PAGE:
Stable lithium electrodeposition in liquid and nanoporous solid electrolytes
KAUST Grant NumberKUS-C1-018-02
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AbstractRechargeable lithium, sodium and aluminium metal-based batteries are among the most versatile platforms for high-energy, cost-effective electrochemical energy storage. Non-uniform metal deposition and dendrite formation on the negative electrode during repeated cycles of charge and discharge are major hurdles to commercialization of energy-storage devices based on each of these chemistries. A long-held view is that unstable electrodeposition is a consequence of inherent characteristics of these metals and their inability to form uniform electrodeposits on surfaces with inevitable defects. We report on electrodeposition of lithium in simple liquid electrolytes and in nanoporous solids infused with liquid electrolytes. We find that simple liquid electrolytes reinforced with halogenated salt blends exhibit stable long-term cycling at room temperature, often with no signs of deposition instabilities over hundreds of cycles of charge and discharge and thousands of operating hours. We rationalize these observations with the help of surface energy data for the electrolyte/lithium interface and impedance analysis of the interface during different stages of cell operation. Our findings provide support for an important recent theoretical prediction that the surface mobility of lithium is significantly enhanced in the presence of lithium halide salts. Our results also show that a high electrolyte modulus is unnecessary for stable electrodeposition of lithium.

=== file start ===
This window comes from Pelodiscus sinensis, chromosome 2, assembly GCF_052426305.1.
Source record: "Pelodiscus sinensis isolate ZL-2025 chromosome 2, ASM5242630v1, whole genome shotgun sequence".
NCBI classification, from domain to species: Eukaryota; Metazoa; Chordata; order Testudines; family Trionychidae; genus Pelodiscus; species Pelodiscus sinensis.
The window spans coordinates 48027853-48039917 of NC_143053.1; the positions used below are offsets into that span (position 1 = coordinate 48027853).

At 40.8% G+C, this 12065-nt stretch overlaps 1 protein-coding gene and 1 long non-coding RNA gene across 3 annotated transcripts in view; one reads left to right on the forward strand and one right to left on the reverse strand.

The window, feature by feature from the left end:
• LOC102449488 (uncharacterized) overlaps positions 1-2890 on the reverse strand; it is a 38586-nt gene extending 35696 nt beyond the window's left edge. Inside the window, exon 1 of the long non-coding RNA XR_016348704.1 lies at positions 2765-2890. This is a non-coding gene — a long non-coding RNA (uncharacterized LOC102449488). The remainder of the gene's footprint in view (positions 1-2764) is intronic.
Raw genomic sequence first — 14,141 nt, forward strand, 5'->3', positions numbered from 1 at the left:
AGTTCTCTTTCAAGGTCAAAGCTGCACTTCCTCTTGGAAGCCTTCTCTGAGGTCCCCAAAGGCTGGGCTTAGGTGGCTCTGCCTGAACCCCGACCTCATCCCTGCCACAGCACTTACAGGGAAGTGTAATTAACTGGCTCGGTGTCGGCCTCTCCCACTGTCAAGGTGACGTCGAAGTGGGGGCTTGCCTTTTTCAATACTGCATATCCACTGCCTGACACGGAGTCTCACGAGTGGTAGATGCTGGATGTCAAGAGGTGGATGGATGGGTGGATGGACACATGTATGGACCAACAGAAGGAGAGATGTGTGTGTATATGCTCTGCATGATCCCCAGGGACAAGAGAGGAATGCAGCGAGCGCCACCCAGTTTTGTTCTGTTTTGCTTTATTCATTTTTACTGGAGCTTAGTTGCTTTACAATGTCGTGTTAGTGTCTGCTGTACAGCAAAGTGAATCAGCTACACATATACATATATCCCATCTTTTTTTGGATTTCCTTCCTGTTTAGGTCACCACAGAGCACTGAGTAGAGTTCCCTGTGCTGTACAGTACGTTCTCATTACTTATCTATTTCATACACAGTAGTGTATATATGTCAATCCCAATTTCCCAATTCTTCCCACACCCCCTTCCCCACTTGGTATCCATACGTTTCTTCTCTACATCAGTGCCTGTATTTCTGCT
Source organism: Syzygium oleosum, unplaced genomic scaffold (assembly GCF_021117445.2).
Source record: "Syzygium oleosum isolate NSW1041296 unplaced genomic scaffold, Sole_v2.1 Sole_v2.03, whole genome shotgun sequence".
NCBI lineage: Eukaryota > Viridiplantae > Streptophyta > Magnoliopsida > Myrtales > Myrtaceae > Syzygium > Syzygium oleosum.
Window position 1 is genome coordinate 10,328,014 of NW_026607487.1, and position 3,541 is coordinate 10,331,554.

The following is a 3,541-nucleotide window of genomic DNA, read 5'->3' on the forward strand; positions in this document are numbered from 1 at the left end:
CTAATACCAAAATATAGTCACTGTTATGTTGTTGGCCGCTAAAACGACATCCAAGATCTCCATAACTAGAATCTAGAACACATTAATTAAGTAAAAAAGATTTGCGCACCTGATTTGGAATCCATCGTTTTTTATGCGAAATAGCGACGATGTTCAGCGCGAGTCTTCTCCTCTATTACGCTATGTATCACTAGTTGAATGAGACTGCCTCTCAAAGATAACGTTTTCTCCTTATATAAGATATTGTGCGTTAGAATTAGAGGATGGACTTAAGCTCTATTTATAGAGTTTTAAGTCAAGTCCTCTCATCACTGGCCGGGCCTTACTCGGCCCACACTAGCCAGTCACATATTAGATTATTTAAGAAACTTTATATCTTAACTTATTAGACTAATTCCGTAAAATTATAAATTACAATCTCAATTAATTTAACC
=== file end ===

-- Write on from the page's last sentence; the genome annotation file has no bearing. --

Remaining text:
CitationLu Y, Tu Z, Archer LA (2014) Stable lithium electrodeposition in liquid and nanoporous solid electrolytes. Nat Mater 13: 961–969. Available: http://dx.doi.org/10.1038/nmat4041.
SponsorsThis material is based on work supported as part of the Energy Materials Center at Cornell, an Energy Frontier Research Center funded by the US Department of Energy, Office of Science, Office of Basic Energy Sciences under Award Number DESC0001086. This work made use of the electrochemical characterization facilities of the KAUST-CU Center for Energy and Sustainability, which is supported by the King Abdullah University of Science and Technology (KAUST) through Award number KUS-C1-018-02. Y.L. thanks J. Jiang and C. Ober in the department of Material Science & Engineering at Cornell University for help with contact angle measurements. The thick LTO electrodes were produced at the US Department of Energy's (DOE) Cell Fabrication Facility, Argonne National Laboratory. The Cell Fabrication Facility is fully supported by the DOE Vehicle Technologies Program (VTP) within the core funding of the Applied Battery Research (ABR) for Transportation Program.
PublisherNature Publishing Group
CollectionsPublications Acknowledging KAUST Support
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